Less than 11 hours after the conclusion of its epic battle against Texas, BC took to the field for a noon game on an 87-degree day against Army in an elimination contest. The Eagles went ahead early, fell behind in the middle inning, but forced a time game in the seventh. BC outhit Army, 12-8, but came up a run short from extending its season with a 4-3 final score. The Eagles fought to the final out with a Spatola single to lead off the top of the ninth and a sacrifice that put him in scoring position. A single by Matt Hamlet put runners on the corners, Tony Sanchez was hit by a pitch and the bases were loaded with one out, but BC’s magnificent 34-win season came to an end with the tying run 90 feet from home.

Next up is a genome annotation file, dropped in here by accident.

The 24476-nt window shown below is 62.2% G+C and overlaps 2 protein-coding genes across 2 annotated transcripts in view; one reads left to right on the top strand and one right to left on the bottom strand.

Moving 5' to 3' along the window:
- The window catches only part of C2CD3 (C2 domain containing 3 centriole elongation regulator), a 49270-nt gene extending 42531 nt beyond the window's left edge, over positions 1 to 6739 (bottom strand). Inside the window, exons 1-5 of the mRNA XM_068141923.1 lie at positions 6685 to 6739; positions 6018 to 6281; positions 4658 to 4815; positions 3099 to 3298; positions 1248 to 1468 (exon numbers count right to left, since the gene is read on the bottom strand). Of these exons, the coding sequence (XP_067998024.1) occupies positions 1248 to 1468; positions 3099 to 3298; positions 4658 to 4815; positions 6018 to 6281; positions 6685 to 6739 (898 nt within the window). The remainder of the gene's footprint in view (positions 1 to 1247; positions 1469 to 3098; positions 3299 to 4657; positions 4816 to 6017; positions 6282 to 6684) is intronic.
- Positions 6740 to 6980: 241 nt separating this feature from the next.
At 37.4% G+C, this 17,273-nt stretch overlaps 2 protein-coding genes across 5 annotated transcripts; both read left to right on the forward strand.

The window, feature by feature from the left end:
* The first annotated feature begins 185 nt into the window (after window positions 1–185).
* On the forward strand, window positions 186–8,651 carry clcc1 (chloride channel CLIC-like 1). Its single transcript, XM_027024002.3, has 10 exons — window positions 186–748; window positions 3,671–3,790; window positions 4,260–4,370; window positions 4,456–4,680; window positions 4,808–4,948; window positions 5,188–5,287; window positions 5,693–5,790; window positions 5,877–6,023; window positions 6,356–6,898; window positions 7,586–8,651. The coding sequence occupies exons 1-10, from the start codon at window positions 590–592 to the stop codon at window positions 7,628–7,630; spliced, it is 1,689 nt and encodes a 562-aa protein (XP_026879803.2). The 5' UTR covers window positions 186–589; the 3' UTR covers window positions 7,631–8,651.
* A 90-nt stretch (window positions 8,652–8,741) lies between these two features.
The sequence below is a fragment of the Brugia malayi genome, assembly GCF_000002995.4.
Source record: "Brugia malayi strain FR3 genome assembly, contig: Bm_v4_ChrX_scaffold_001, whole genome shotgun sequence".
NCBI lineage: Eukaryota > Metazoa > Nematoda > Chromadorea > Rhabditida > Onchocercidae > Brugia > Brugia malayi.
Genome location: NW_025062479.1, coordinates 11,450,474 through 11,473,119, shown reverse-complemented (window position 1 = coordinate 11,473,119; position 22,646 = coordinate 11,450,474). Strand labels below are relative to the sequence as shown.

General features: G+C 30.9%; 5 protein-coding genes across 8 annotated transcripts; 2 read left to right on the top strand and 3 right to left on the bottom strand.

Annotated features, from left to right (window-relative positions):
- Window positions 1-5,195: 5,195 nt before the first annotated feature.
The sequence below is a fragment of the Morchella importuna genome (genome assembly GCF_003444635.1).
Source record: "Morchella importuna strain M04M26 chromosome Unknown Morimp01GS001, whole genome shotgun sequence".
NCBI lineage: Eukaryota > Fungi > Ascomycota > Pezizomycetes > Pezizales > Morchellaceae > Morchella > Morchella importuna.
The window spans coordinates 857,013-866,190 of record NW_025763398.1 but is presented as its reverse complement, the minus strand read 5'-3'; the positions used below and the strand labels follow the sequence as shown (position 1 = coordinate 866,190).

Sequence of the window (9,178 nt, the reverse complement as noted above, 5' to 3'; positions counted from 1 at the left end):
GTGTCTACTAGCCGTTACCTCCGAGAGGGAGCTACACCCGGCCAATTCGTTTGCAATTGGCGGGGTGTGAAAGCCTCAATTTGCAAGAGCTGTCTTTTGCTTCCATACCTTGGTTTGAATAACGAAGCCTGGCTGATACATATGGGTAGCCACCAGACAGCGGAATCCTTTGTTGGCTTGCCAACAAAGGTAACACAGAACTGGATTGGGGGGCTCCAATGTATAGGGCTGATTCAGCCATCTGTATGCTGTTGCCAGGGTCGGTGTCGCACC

Aoki: It was a really cool ride. These guys were great kids. We had some really good players on that team with Wiswall and Belfiore and Sanchez, Harry Darling and Mike Sudol. They still stay in touch. It was great to bring this program back to the NCAA postseason after a pretty long drought.
Butera: [Playing in a regional] was something that we set our sights on from day one on campus as a freshman. It was only our third or fourth year in the ACC so we had some ground to make up. To reach that goal of being the first team to reach the ACC Tournament, the NCAA Tournament in a long time, we knew what it meant for the program. Going into it, we had the mindset that we wanted to leave the program in a better place than when we got here.